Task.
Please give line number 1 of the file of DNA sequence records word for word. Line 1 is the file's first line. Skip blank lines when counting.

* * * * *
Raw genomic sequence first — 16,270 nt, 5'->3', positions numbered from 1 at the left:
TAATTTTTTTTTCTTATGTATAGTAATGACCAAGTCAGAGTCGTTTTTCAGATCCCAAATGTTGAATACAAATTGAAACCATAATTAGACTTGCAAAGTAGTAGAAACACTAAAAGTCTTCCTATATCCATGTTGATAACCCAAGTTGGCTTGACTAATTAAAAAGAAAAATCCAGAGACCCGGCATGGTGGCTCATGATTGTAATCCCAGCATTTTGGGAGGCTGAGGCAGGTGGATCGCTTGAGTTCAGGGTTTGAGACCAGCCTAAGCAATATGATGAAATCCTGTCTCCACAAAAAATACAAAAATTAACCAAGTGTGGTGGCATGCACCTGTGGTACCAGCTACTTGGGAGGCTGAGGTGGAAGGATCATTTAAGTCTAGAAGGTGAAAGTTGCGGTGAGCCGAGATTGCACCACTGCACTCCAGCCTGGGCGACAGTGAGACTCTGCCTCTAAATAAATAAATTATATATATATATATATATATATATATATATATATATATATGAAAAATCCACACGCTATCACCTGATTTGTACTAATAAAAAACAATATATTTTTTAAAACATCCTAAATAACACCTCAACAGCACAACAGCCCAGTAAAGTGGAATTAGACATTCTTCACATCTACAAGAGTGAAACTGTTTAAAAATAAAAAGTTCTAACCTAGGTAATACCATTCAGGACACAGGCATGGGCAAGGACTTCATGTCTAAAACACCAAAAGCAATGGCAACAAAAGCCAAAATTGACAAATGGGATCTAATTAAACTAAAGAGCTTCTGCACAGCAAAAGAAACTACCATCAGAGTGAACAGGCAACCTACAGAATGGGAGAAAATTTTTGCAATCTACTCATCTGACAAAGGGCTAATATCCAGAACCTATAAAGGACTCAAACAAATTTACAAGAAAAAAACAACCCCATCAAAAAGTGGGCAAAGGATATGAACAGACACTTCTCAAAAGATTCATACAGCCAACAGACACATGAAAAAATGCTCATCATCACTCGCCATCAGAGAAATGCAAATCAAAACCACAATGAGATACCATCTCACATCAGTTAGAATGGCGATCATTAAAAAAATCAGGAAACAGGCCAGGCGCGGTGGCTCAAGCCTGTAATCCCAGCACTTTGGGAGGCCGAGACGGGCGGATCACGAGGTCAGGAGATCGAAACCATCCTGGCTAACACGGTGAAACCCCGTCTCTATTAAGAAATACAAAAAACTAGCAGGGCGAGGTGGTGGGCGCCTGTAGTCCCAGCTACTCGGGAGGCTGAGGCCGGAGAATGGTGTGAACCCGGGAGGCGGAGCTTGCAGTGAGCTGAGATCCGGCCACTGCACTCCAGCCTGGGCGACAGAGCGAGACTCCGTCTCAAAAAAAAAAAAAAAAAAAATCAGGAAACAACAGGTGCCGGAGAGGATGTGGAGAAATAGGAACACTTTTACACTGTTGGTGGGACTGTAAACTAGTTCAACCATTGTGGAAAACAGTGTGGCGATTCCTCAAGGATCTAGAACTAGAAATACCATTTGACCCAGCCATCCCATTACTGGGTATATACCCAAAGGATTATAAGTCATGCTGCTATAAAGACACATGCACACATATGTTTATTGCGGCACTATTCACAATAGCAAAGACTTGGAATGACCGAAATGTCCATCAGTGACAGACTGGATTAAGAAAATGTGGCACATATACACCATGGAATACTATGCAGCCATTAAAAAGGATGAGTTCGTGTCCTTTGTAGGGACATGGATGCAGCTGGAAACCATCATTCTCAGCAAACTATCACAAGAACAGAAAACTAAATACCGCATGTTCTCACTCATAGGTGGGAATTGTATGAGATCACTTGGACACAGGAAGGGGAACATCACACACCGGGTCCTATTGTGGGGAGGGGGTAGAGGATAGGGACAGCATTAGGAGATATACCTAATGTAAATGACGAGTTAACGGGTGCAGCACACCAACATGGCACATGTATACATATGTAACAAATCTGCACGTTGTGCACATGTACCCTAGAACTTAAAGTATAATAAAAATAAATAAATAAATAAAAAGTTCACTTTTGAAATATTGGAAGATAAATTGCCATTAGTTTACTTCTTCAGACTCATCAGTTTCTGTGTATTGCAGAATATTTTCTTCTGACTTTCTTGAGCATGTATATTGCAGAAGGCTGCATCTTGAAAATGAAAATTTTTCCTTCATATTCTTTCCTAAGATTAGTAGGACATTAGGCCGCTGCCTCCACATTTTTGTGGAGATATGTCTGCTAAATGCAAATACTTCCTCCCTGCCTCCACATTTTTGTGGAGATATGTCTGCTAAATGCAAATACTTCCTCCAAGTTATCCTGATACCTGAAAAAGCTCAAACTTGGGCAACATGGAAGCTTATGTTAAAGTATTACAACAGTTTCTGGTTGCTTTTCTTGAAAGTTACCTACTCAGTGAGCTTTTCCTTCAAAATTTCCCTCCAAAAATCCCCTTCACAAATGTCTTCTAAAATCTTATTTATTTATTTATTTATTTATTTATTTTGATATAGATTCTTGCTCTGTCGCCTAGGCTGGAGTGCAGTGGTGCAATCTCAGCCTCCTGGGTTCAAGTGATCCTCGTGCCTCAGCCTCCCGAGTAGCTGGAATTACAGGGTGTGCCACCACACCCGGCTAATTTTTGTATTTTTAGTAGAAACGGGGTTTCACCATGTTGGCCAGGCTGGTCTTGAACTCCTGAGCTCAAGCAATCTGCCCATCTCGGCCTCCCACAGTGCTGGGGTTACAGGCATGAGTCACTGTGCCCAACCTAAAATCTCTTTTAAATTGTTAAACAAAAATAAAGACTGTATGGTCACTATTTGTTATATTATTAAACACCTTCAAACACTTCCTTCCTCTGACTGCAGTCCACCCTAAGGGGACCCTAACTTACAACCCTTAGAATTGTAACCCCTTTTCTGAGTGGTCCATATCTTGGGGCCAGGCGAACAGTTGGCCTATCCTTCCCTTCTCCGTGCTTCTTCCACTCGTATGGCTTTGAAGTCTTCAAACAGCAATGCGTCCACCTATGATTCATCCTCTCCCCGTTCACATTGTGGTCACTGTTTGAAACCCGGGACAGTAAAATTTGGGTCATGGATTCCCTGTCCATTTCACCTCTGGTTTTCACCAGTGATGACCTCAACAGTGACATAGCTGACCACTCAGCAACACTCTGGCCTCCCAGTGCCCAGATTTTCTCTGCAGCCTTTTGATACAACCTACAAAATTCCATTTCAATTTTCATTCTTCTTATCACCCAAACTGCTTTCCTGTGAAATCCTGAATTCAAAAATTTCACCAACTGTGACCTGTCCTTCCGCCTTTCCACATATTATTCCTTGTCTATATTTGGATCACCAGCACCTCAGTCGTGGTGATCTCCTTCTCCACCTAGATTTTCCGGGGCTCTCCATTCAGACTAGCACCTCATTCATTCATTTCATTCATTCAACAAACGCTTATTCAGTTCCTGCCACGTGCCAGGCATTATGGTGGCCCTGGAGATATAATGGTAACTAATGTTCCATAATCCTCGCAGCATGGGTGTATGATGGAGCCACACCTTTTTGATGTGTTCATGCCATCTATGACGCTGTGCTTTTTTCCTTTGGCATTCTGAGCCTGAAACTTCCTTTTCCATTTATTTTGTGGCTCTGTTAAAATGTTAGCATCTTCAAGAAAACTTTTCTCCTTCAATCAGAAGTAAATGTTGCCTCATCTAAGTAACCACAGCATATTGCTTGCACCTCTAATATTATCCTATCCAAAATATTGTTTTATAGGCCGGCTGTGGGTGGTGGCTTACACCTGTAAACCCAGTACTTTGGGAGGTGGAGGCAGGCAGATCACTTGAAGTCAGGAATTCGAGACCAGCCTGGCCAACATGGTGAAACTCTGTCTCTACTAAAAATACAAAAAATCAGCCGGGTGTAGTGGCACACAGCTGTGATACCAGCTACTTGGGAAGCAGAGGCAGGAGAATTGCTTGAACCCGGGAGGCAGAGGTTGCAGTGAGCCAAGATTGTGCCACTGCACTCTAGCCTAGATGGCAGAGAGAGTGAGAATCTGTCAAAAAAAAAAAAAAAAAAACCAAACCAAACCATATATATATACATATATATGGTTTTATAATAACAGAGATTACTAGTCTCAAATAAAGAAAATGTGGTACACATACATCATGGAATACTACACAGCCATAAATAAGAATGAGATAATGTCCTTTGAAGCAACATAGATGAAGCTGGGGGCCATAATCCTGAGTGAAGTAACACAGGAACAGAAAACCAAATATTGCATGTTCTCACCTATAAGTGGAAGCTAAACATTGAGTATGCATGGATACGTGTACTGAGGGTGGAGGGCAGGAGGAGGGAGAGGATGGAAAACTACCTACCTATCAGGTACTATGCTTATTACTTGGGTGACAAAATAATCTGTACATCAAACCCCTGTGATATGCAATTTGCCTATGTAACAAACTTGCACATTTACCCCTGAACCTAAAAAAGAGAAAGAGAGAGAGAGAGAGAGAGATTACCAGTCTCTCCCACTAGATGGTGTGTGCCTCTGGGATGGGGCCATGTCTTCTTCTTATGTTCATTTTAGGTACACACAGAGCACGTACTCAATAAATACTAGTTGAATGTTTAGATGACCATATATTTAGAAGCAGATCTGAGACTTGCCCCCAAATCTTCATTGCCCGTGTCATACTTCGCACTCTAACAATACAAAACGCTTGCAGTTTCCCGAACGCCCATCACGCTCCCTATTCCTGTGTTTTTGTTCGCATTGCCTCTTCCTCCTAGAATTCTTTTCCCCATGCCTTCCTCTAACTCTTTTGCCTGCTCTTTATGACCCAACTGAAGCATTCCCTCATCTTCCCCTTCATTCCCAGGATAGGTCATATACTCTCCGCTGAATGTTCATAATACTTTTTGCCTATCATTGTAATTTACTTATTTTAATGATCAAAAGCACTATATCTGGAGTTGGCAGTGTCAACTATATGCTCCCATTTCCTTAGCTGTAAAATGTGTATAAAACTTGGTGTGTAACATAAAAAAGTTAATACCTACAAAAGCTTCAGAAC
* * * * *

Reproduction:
Raw genomic sequence first — 16,270 nt, 5'->3', positions numbered from 1 at the left: